said by MooJohn: I mean it doesn't even seem like it would be worth it because the coverage is so limited for mobile user's. Seems like you could barely drive around town and stay connected to the service. said by iFail 5G:
And how is Milledgeville, GA even a market?
It goes back a few years where the state of GA subsidized wireless broadband in several small towns. This was back when most municipal coverage was via WiFi points. Clear was already building in Atlanta and was paid over $800k to include Milledgeville (about 100 miles away) in their build out.
In return, Clear populated 3 towers and provided decent service in selected areas in town. The problem was that there was already cable and DSL in these same areas, thus they attracted mostly mobile broadband accounts. The areas with the most income and/or poor existing broadband service were not in the coverage area. The very people that would need the service the most were left out.
I'm involved with this because my store was their first dealer in town. I had all kinds of restrictions on how I could advertise, what I could offer, etc, and I was responsible for my own advertising. The potential reward was worth it so I agreed. The day the service went live it was like the wild west. Sales "agents" came out of the woodwork from the Atlanta area and even Chicago. They went door to door, left flyers on cars & doorknobs, and advertised on the web with pricing much lower than what I was given. I complained about the disparity and got no satisfaction so I threw them out after about a month.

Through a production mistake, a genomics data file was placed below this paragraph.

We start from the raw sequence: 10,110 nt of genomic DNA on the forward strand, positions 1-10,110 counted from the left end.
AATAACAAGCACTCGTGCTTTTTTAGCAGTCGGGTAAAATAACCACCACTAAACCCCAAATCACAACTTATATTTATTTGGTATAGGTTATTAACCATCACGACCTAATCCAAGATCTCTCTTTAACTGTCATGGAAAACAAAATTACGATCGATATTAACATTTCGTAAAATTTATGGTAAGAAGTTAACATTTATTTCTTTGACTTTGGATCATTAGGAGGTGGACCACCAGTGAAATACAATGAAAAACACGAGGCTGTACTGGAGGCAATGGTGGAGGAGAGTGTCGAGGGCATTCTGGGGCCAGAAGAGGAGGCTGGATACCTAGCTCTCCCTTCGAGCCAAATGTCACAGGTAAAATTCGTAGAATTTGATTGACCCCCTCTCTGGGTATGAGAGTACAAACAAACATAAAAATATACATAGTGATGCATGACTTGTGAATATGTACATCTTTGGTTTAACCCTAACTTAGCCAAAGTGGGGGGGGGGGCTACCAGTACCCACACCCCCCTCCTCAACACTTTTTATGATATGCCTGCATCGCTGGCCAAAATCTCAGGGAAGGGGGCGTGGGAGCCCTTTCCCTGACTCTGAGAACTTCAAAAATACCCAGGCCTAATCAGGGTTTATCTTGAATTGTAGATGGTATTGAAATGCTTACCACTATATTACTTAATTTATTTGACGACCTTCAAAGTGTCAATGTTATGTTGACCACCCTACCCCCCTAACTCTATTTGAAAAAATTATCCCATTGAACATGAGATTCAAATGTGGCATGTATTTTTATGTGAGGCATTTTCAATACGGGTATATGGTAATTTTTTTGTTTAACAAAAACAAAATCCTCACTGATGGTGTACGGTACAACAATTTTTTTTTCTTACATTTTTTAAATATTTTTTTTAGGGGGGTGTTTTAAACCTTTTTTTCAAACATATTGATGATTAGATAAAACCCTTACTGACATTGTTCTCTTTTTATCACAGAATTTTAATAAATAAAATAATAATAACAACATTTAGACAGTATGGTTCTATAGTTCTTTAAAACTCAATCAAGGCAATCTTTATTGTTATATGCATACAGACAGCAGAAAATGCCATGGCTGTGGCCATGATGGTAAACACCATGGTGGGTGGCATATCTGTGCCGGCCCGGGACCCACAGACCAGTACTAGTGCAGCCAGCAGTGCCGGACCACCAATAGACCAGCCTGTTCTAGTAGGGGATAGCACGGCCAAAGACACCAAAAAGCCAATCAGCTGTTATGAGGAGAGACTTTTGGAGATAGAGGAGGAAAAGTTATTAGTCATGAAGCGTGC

Today I have no idea if they have a physical sales presence in town. I would be shocked if their non-student customer count is higher than than double-digits. It's too bad because the wireless service was decent. If they added a tower or two and the sales force hadn't acted like rabid car salesmen it might have been a real winner.